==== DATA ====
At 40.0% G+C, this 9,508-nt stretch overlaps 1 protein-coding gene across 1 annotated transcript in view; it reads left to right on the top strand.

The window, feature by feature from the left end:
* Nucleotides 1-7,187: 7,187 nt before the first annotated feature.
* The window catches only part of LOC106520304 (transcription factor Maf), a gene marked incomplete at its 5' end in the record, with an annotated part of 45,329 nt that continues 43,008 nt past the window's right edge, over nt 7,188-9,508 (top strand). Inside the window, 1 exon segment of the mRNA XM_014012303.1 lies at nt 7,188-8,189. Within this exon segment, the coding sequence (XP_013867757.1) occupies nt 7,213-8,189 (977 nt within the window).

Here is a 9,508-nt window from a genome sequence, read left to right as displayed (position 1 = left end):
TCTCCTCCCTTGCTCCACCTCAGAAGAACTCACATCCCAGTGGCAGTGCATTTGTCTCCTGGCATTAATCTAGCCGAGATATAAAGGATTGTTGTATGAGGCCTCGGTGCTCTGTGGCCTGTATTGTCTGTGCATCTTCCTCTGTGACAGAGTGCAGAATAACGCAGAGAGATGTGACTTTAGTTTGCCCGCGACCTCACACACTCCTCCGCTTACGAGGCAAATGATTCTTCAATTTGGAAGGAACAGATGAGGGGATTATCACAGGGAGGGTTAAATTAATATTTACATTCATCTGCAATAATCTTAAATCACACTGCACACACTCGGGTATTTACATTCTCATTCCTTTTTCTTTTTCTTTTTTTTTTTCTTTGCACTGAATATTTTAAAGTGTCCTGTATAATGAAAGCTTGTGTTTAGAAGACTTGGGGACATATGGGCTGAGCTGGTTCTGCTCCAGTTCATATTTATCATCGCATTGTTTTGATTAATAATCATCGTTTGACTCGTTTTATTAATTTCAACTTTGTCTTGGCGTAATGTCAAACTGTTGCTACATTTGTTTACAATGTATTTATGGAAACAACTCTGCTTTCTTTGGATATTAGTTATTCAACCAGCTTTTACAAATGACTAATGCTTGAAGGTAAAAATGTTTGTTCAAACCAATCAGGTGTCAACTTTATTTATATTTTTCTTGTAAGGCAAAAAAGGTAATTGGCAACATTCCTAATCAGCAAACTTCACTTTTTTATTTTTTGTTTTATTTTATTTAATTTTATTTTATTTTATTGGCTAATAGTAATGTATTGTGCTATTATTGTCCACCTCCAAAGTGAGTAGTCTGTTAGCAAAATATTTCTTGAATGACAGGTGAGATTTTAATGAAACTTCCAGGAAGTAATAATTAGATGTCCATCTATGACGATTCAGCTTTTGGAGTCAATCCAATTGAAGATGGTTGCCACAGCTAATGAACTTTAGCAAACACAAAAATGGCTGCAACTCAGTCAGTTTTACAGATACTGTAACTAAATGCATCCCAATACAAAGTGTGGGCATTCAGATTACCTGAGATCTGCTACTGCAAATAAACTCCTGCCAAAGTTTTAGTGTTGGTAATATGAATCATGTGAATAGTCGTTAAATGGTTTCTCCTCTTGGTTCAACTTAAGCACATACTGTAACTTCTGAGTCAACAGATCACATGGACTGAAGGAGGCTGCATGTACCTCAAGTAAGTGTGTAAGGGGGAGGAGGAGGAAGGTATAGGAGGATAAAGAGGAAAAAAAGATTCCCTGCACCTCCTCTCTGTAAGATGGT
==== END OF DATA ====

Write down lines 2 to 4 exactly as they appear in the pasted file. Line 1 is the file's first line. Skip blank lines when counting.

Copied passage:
The window, feature by feature from the left end:
* Nucleotides 1-7,187: 7,187 nt before the first annotated feature.
* The window catches only part of LOC106520304 (transcription factor Maf), a gene marked incomplete at its 5' end in the record, with an annotated part of 45,329 nt that continues 43,008 nt past the window's right edge, over nt 7,188-9,508 (top strand). Inside the window, 1 exon segment of the mRNA XM_014012303.1 lies at nt 7,188-8,189. Within this exon segment, the coding sequence (XP_013867757.1) occupies nt 7,213-8,189 (977 nt within the window).